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Updated README

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commit ad55b9d613b94f179645bc7ec08d62d004f0d6b1 1 parent 3baa585
Nathan Rusch authored
Showing with 71 additions and 12 deletions.
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83 README
@@ -5,30 +5,33 @@ This allows you to call Nuke Python commands from outside Nuke
Installation
============
+All of the necessary files are contained in the nukeExternalControl
+Python package.
-Place nukeCommandServer.py somewhere in $NUKE_PATH
-Place nukeCommandClient.py somewhere in $PYTHONPATH
+Make sure the directory containing the package is somewhere in $NUKE_PATH.
-Edit your Nuke menu.py and add the following lines:
+Also, be sure to add it to the $PYTHONPATH of any Python interpreters you
+want to have access to the client interface.
+To start a command sever whenever Nuke is launched, add the following lines
+to your Nuke menu.py:
---------------------------
-import nukeCommandServer
-nukeCommandServer.nuke_command_server()
+import nukeExternalControl.server
+nukeExternalControl.server.nuke_command_server()
---------------------------
+
Usage
=====
-
-To initialise the external end, run the following (while Nuke is running):
-
+To initialise the external end, run the following (while Nuke is running with an
+active command server):
---------------------------
-import nukeCommandClient
-conn = nukeCommandClient.NukeConnection()
+import nukeExternalControl.client
+conn = nukeExternalControl.client.NukeConnection()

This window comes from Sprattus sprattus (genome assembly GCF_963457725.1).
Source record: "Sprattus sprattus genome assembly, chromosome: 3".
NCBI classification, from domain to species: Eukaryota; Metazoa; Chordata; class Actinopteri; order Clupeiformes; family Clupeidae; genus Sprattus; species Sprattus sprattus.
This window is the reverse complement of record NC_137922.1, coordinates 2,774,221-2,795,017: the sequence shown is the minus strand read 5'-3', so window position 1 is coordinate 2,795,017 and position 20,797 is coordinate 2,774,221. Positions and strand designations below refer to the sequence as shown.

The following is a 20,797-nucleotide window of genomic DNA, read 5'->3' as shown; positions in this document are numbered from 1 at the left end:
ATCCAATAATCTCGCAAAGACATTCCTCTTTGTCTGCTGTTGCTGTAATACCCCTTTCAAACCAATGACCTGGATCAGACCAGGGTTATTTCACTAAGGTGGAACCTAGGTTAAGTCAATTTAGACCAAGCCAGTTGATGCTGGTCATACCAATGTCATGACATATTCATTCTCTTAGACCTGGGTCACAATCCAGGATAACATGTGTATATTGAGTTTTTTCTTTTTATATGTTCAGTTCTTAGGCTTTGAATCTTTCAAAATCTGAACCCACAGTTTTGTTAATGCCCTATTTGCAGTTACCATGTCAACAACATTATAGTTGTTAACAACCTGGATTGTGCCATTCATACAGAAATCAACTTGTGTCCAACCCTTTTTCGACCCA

nuke = conn.nuke
---------------------------
From that point on, you can run anything that you would inside Nuke from outside:
-
---------------------------
for n in nuke.selectedNodes():
print n.name()
@@ -38,7 +41,63 @@ blur = nuke.createNode("Blur")
---------------------------
If you need to import a module inside Nuke, you can run:
-
---------------------------
nukescripts = conn.import_module("nukescripts")
---------------------------
+
+You can also use the server.py submodule as input to a terminal instance of
+Nuke in order to launch a server without opening a full GUI copy of Nuke.
+---------------------------
+Nuke -t <somePath>/nukeExternalControl/server.py
+---------------------------
+
+ where <somePath> represents the path to the directory containing the package.
+
+Note that this will block the Nuke process, meaning the user will not be able to
+use the Nuke terminal as a Python interpreter as they normally would. In this
+case, the server can be shut down at any time by calling the client's
+'.shutdown_server()' method.
+---------------------------
+import nukeExternalControl.client
+conn = nukeExternalControl.client.NukeConnection()
+nuke = conn.nuke
+#
+# <do some stuff in Nuke here>
+#
+conn.shutdown_server()
+---------------------------
+
+
+Command Manager Interface
+=========================
+The Nuke Command Manager is a special wrapper for the client-server interface
+that is designed to be used in a "with" statement. It does not require you to
+launch and manage a separate instance of Nuke, but handles this transparently
+and allows you to take advantage of Nuke's Python environment for the duration
+of the "with" block.
+
+To use it, you may need to edit the common.py file in the package directory.
+Find the line that says:
+---------------------------
+ NUKE_EXEC = 'Nuke'
+---------------------------
+This string defines the shell command you would use to launch Nuke (with any
+flags excluded). You should edit this so that, if you were to open a new
+terminal or command prompt and type in that string, Nuke would be launched.
+
+After that has been set, a sample use of the command manager is as follows:
+---------------------------
+from __future__ import with_statement
+import nukeExternalControl.client
+
+with nukeExternalControl.client.NukeCommandManager() as conn:
+ nuke = conn.nuke
+ b = nuke.createNode("Blur")
+ print b.writeKnobs()
+---------------------------
+
+Once the "with" block has finished executing, the instance of Nuke that
+was launched to provide access to the nuke module is closed down, so any
+references to 'nuke' or any other variables in that remote namespace will
+result in exceptions.
+
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